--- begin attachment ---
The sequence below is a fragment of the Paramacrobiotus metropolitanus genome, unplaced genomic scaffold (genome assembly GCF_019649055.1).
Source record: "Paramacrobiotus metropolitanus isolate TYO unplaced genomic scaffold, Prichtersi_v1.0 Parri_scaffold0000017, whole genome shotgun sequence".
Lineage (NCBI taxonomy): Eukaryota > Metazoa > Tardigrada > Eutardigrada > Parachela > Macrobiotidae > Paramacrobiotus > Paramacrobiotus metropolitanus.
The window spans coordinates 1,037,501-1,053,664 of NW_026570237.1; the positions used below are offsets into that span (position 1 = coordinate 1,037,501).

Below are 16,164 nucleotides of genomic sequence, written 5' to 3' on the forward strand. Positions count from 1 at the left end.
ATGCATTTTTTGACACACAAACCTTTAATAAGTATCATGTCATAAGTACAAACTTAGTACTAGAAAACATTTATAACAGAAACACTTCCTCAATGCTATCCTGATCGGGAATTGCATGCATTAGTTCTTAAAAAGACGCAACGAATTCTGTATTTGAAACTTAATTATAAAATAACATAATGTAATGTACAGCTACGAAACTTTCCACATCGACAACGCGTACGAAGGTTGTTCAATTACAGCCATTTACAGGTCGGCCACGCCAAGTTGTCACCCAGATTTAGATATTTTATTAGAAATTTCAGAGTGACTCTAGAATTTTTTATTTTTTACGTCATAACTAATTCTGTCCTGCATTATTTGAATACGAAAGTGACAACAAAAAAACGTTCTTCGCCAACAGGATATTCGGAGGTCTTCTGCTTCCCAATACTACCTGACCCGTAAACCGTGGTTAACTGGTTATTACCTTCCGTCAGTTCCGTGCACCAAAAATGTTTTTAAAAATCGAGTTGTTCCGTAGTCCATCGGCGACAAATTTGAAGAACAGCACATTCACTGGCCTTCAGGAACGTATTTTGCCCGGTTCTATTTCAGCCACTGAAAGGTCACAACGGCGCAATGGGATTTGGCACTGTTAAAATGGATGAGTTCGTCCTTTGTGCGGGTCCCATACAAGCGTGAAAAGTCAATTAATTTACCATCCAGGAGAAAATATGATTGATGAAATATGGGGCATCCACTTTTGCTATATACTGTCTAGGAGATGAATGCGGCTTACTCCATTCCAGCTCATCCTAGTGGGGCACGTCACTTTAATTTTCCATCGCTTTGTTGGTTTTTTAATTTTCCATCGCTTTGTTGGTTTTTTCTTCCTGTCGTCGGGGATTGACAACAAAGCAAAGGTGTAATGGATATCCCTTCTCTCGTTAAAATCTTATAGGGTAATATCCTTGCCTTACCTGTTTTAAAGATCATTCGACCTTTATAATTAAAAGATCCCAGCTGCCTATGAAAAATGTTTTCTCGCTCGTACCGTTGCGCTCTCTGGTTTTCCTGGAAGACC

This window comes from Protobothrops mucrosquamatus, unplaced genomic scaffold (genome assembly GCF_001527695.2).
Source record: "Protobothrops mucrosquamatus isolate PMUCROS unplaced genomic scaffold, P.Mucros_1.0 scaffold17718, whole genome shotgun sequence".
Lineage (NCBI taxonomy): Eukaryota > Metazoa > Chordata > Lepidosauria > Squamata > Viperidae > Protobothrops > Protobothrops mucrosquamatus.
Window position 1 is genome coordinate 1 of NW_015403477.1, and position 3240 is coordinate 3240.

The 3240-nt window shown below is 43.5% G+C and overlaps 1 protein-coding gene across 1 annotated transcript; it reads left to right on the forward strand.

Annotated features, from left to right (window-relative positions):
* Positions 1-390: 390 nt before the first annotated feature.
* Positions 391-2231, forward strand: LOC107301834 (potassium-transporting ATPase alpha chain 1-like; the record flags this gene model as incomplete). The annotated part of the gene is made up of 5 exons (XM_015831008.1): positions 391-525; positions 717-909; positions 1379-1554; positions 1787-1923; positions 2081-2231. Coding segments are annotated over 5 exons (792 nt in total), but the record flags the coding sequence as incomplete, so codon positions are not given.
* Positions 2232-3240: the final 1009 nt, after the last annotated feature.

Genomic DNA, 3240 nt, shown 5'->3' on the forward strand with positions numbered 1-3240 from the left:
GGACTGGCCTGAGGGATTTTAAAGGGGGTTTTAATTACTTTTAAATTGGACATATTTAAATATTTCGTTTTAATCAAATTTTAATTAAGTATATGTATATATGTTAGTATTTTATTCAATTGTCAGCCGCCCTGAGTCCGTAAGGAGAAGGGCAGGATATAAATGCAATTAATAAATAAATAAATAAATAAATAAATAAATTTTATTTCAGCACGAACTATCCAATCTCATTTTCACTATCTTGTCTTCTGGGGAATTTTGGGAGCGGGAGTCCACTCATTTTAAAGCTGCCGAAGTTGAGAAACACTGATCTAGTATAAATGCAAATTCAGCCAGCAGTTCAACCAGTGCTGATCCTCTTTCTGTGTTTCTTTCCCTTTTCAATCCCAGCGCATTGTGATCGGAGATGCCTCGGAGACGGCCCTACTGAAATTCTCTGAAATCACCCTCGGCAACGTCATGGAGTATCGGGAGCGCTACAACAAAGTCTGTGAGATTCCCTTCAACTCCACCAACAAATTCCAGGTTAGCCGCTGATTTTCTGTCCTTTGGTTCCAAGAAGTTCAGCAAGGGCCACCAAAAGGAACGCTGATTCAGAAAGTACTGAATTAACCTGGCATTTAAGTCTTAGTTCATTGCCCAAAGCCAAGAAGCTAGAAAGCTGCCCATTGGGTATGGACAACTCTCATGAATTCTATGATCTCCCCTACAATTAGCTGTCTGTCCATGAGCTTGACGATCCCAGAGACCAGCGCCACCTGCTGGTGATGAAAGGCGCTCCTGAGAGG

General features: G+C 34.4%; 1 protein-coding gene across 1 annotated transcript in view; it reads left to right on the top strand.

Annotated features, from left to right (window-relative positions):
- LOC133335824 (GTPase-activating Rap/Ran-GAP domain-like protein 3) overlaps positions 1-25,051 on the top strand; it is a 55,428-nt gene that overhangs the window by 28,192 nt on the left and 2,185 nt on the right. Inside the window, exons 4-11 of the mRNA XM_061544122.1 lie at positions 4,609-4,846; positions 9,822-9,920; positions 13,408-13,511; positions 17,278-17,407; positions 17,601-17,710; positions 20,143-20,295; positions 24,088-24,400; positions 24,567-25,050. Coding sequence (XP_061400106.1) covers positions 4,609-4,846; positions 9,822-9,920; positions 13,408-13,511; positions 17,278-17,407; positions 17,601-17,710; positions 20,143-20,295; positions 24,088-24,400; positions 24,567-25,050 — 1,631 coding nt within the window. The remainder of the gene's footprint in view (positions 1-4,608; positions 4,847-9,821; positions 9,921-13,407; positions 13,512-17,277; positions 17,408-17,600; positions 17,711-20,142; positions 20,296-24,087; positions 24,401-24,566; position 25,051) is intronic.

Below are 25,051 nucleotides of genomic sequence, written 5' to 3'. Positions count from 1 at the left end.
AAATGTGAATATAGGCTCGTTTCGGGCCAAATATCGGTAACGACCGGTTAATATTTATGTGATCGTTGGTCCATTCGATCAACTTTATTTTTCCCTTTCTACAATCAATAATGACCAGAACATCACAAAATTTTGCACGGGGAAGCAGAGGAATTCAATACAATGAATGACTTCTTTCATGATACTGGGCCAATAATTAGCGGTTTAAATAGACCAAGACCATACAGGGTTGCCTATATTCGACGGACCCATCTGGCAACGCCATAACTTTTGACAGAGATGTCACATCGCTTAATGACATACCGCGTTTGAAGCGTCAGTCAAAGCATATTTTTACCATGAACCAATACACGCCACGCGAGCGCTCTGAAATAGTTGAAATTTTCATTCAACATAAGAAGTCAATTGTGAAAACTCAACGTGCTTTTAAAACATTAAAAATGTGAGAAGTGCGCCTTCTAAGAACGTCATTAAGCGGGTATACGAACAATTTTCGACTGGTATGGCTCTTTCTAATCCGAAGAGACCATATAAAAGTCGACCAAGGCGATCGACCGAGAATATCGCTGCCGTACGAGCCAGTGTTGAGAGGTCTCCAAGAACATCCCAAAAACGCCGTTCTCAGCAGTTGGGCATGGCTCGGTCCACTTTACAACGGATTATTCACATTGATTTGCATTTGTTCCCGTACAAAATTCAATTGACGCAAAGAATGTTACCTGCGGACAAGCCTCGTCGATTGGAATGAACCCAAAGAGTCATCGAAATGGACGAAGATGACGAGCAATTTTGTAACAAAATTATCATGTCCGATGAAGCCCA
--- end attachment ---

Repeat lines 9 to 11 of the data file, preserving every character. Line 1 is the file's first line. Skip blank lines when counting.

Lineage (NCBI taxonomy): Eukaryota > Metazoa > Chordata > Lepidosauria > Squamata > Viperidae > Protobothrops > Protobothrops mucrosquamatus.
Window position 1 is genome coordinate 1 of NW_015403477.1, and position 3240 is coordinate 3240.

The 3240-nt window shown below is 43.5% G+C and overlaps 1 protein-coding gene across 1 annotated transcript; it reads left to right on the forward strand.